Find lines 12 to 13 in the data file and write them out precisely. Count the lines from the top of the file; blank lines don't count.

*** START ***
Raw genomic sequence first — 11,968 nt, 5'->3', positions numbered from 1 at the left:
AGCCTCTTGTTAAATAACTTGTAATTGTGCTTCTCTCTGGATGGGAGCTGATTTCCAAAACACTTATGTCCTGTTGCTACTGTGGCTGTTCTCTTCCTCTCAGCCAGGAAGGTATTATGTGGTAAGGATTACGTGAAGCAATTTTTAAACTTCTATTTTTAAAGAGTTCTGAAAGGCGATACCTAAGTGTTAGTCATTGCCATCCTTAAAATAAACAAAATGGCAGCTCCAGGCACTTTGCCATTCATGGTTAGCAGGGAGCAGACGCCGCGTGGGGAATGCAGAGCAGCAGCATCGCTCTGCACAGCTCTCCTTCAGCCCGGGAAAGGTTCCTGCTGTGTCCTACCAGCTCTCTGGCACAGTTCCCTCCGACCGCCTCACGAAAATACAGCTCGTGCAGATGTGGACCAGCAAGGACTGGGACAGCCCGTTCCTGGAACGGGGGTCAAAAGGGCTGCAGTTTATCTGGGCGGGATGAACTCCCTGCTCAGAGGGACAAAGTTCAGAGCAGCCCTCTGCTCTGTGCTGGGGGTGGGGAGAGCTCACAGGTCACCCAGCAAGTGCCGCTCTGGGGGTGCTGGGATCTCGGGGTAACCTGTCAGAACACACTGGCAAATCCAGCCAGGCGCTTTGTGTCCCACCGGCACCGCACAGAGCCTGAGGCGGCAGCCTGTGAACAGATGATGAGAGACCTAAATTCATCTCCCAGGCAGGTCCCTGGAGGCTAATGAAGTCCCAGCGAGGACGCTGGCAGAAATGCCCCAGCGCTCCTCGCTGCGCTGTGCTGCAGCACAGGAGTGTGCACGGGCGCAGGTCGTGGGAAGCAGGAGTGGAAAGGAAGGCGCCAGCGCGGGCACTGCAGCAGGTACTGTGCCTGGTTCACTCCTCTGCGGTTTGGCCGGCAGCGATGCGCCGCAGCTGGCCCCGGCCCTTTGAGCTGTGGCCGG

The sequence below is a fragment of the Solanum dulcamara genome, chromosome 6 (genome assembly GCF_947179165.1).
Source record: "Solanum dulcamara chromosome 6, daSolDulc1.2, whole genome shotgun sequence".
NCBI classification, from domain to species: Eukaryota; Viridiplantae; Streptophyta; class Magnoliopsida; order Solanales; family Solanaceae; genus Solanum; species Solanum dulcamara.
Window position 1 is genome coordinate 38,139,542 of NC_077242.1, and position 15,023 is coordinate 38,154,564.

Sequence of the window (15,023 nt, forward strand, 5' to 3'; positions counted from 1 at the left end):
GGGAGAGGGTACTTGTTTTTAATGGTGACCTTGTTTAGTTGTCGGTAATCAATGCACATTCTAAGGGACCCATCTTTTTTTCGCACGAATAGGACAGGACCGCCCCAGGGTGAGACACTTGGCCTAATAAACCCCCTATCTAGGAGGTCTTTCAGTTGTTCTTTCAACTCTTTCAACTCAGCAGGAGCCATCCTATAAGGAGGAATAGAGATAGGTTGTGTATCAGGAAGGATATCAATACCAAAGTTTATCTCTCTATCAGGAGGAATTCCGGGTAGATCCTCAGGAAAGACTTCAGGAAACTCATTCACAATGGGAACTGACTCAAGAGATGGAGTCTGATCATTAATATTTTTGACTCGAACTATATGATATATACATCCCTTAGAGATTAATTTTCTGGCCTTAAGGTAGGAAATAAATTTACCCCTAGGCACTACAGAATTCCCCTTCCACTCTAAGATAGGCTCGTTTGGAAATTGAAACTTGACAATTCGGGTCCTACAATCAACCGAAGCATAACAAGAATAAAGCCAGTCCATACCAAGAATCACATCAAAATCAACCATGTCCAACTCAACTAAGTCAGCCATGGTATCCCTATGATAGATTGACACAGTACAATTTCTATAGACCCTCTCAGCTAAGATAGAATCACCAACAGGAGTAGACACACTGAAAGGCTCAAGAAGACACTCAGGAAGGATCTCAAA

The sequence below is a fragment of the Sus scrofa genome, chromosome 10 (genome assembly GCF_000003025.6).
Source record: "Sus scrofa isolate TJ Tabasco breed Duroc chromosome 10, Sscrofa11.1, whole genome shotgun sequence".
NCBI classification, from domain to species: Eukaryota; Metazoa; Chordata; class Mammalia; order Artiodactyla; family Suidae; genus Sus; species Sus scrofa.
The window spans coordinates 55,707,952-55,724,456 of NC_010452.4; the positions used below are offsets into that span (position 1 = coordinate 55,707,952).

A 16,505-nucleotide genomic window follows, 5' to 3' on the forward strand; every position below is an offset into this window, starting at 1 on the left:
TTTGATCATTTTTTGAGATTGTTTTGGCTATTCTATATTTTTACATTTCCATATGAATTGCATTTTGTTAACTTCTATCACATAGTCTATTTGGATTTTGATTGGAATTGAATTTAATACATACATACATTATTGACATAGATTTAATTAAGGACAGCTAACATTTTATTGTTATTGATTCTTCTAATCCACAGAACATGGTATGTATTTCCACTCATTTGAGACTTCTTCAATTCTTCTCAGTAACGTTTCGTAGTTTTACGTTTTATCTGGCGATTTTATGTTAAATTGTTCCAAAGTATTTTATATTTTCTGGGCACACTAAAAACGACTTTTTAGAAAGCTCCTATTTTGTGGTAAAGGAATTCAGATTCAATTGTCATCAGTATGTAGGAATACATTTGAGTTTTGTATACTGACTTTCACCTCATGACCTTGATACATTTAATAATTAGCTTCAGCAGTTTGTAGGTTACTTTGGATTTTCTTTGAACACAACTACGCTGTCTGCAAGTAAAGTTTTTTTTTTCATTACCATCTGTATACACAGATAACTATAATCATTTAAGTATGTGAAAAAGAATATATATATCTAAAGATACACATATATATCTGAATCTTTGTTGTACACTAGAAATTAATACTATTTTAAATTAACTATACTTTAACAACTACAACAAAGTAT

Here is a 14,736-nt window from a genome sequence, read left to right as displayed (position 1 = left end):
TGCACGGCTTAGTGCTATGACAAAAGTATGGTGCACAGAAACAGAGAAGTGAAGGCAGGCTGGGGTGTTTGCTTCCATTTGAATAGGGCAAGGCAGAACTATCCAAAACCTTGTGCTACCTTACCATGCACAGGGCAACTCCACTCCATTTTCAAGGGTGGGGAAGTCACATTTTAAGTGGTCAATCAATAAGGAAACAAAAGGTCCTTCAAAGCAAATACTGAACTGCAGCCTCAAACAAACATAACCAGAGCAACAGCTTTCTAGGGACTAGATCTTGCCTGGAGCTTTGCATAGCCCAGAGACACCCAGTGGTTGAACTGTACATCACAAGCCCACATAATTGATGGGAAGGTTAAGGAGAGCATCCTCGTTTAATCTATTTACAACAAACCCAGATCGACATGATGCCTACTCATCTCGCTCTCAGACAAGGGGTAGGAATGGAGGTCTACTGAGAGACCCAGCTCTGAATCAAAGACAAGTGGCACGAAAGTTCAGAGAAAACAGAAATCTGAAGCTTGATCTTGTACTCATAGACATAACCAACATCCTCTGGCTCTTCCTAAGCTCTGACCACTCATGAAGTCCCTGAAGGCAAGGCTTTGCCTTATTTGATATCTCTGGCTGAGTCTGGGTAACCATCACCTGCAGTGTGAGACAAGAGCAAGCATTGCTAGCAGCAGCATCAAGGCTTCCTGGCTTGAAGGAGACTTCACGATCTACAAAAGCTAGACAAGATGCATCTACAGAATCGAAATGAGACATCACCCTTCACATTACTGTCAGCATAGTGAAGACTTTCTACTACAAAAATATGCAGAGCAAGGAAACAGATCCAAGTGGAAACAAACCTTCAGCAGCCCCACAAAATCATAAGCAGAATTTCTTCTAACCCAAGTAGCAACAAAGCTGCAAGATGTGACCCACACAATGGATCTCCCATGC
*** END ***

The window spans coordinates 55,707,952-55,724,456 of NC_010452.4; the positions used below are offsets into that span (position 1 = coordinate 55,707,952).

A 16,505-nucleotide genomic window follows, 5' to 3' on the forward strand; every position below is an offset into this window, starting at 1 on the left: